The scientific method is just a powerful way to process data, Gould told us. Anyone who makes a religion of science doesn’t understand it. Certainty isn’t the point. Asking the right questions is the point. Any hypothesis can be overturned by new data, and there’s always new data.

So in college I learned to believe in a method, rather than in the data it processed. My geology course made it hard for me to believe anyone’s didactic scientific pronouncements, especially when they posed as prophecy.

If all this sounds deeply conservative, it is. To bring science into any controversy is to introduce shades of gray forbearance where once all was foam-at-the-mouth black and white. But while the scientific method is slow, if you’d like to see through the cloud of bullshit generated by bought-and-paid-for scientific experts, it provides some useful optics.

2.
So, forty years later. Stephen Jay Gould is dead of mesothelioma, possibly contracted from one of the large blocks of asbestos fibers that were used as teaching aids in college geology labs back in the day. I remember watching a geology lab assistant peel a long feathery fiber from one of those blocks and wave it at us while lecturing on crystal structure. “You can make clothes from these crystals,” he said.

As a civilization, we just didn’t know. Or if we did know, we lacked the ability to name the idiocy and blind malice that underlay consumer culture. When the dying miners in Libby, Montana, were presented with evidence of what working in asbestos mines had done to them, some of them refused to believe it, much like some Jews walking down the steps to Auschwitz’s showers refused to believe they were walking into gas chambers. The deliberate stupidity required to construct an Auschwitz or an asbestos industry—stupidity elevated to the status of evil—is beyond the capacity of human intelligence to believe in it.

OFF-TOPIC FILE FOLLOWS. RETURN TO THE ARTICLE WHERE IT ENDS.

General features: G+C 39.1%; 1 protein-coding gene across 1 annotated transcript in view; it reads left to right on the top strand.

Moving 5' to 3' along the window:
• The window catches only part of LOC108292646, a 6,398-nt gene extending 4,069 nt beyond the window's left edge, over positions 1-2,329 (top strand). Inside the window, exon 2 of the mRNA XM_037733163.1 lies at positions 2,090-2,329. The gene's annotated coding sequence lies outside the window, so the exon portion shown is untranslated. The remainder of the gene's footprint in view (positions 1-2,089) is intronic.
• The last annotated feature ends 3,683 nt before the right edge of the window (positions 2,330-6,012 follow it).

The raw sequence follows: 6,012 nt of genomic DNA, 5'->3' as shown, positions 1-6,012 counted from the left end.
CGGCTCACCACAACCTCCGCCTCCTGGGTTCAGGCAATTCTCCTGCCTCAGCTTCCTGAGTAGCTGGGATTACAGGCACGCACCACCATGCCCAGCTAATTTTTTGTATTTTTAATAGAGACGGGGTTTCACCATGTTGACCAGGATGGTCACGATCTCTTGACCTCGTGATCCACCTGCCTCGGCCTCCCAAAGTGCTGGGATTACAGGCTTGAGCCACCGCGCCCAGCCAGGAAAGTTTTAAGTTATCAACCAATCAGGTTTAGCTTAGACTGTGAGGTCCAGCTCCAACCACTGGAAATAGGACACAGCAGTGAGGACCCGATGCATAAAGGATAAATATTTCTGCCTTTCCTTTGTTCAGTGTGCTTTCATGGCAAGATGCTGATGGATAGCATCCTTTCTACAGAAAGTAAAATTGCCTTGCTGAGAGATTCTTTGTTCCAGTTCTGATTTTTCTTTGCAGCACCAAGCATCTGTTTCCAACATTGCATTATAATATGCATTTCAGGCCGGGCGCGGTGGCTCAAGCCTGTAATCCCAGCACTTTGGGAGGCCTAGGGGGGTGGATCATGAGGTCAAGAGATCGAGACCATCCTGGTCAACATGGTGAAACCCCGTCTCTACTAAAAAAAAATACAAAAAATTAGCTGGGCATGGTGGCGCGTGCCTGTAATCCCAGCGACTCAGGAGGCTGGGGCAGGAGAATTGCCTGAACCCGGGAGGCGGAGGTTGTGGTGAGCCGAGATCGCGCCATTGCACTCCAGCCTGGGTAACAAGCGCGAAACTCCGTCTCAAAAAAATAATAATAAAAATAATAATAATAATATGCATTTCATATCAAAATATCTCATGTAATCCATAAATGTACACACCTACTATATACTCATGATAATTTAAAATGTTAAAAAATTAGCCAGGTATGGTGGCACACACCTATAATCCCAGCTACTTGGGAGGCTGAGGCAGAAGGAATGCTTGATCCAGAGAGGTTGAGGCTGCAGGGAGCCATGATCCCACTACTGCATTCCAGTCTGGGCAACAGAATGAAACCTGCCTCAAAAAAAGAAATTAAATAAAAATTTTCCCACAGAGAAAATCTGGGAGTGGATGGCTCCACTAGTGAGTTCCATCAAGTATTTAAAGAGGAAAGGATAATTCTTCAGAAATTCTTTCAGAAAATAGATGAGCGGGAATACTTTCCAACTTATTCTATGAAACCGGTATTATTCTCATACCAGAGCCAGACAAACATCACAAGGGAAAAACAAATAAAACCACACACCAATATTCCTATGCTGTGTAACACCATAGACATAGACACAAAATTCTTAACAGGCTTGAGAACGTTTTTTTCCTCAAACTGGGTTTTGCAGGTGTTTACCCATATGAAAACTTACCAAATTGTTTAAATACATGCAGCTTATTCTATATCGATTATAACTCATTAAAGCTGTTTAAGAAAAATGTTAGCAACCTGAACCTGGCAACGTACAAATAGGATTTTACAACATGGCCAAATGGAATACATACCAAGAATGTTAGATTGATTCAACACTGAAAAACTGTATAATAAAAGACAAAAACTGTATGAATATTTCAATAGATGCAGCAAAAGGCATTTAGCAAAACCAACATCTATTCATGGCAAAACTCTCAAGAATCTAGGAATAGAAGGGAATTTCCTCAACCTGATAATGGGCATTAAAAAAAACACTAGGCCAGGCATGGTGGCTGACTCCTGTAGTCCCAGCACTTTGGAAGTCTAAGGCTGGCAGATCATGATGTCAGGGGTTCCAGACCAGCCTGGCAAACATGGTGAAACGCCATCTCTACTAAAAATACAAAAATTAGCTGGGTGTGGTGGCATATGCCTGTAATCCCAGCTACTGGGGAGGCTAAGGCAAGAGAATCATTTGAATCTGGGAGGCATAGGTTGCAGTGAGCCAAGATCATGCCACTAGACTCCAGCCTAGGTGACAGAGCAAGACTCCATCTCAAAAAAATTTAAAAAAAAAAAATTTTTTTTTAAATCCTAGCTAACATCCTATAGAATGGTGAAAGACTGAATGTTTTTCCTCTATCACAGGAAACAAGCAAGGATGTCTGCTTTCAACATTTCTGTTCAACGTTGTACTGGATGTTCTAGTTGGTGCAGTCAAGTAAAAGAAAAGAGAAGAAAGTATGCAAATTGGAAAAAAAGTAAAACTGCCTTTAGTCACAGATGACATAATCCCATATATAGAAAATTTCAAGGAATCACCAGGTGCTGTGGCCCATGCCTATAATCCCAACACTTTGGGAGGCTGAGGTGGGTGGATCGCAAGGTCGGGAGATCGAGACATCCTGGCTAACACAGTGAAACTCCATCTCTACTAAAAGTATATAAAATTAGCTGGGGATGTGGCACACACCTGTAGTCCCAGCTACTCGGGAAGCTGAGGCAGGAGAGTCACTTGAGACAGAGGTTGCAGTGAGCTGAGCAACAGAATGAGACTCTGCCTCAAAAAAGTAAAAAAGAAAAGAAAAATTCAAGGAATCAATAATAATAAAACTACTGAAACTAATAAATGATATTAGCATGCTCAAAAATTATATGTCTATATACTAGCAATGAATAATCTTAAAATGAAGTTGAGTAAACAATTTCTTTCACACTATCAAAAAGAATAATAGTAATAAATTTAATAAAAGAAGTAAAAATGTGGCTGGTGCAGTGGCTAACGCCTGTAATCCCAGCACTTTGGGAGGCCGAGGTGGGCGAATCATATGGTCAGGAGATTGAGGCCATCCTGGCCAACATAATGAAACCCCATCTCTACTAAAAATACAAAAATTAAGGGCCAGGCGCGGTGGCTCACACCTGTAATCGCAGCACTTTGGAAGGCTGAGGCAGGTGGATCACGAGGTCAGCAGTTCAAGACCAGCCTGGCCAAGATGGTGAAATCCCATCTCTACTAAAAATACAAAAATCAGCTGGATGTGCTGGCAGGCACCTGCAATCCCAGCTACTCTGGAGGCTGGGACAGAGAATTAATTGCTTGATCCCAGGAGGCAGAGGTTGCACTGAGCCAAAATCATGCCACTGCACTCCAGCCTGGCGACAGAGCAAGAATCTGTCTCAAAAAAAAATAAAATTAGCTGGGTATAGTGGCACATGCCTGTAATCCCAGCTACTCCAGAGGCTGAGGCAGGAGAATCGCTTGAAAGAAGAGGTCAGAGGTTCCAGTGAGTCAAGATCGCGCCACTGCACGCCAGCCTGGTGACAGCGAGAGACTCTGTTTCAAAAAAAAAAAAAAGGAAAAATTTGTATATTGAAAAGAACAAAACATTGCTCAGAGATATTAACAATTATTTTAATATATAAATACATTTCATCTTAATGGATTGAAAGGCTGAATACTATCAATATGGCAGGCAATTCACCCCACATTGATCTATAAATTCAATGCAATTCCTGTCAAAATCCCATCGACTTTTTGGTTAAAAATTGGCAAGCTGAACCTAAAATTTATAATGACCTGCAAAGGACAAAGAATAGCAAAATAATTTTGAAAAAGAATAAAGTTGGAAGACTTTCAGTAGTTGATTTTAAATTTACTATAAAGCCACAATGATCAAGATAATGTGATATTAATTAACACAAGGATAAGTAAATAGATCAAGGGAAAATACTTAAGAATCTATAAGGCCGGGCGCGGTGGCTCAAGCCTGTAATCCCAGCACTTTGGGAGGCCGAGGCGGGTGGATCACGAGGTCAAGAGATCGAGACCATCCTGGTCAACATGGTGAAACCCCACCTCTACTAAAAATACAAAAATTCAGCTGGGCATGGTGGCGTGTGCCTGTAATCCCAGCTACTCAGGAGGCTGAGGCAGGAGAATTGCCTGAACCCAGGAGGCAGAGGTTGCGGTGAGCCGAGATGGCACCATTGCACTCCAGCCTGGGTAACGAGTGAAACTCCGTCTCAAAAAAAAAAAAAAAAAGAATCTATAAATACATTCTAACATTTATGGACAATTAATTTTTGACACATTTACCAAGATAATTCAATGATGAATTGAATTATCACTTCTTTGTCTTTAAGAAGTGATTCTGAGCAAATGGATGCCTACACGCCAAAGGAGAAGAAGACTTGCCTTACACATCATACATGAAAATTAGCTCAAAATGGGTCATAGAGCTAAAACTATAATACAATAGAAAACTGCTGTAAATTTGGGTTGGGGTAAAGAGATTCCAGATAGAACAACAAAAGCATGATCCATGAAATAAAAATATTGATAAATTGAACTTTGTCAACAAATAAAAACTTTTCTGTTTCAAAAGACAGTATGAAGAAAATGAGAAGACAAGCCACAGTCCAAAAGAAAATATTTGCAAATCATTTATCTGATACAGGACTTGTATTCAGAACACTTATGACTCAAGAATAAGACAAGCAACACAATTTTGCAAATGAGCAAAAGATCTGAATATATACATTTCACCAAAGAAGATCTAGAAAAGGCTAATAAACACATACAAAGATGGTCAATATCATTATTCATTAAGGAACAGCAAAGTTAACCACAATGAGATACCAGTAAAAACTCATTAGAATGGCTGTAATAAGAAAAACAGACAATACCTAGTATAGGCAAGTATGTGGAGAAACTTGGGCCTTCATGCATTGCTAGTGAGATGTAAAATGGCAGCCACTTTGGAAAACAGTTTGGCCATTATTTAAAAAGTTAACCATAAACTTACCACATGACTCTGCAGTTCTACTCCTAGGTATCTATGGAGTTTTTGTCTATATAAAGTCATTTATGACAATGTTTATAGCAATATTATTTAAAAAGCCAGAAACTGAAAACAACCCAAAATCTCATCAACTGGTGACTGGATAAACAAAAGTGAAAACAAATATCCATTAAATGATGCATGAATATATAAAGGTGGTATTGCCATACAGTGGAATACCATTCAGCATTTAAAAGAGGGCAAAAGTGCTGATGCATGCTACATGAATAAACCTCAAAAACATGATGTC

In his later writings, Gould demolished the cover that so-called scientific experts provided for lethal technologies, but that has not kept whole industries from continuing to employ science PhDs who will testify that dangerous and useless products and procedures are safe and effective.

3.
After college I started working as a medical writer and had almost finished a book on heart disease before the company I was working for went broke. For six months I had read medical textbooks and peer-reviewed cardiology studies and talked to cardiologists, and I knew a bunch about the human heart and its maladies.

But I also knew something about the impossibility of designing study parameters and interpreting results. Briefly put, you can never identify all the causes of a heart attack. You can never identify all the effects of a drug on a human heart or on the human life it maintains.

So you can have the famous Framingham Study, which tracked forty thousand people over fifty years, identifying as many risk factors for heart disease as possible, and when all the data is in you’ll find that you missed a major risk factor or came to the wrong conclusion about a drug or procedure. Every postulated result is subject to argument. The data that the Framingham Study has produced will be mined for years by teams of people using ever more sophisticated methods of analysis to promote their competing hypotheses.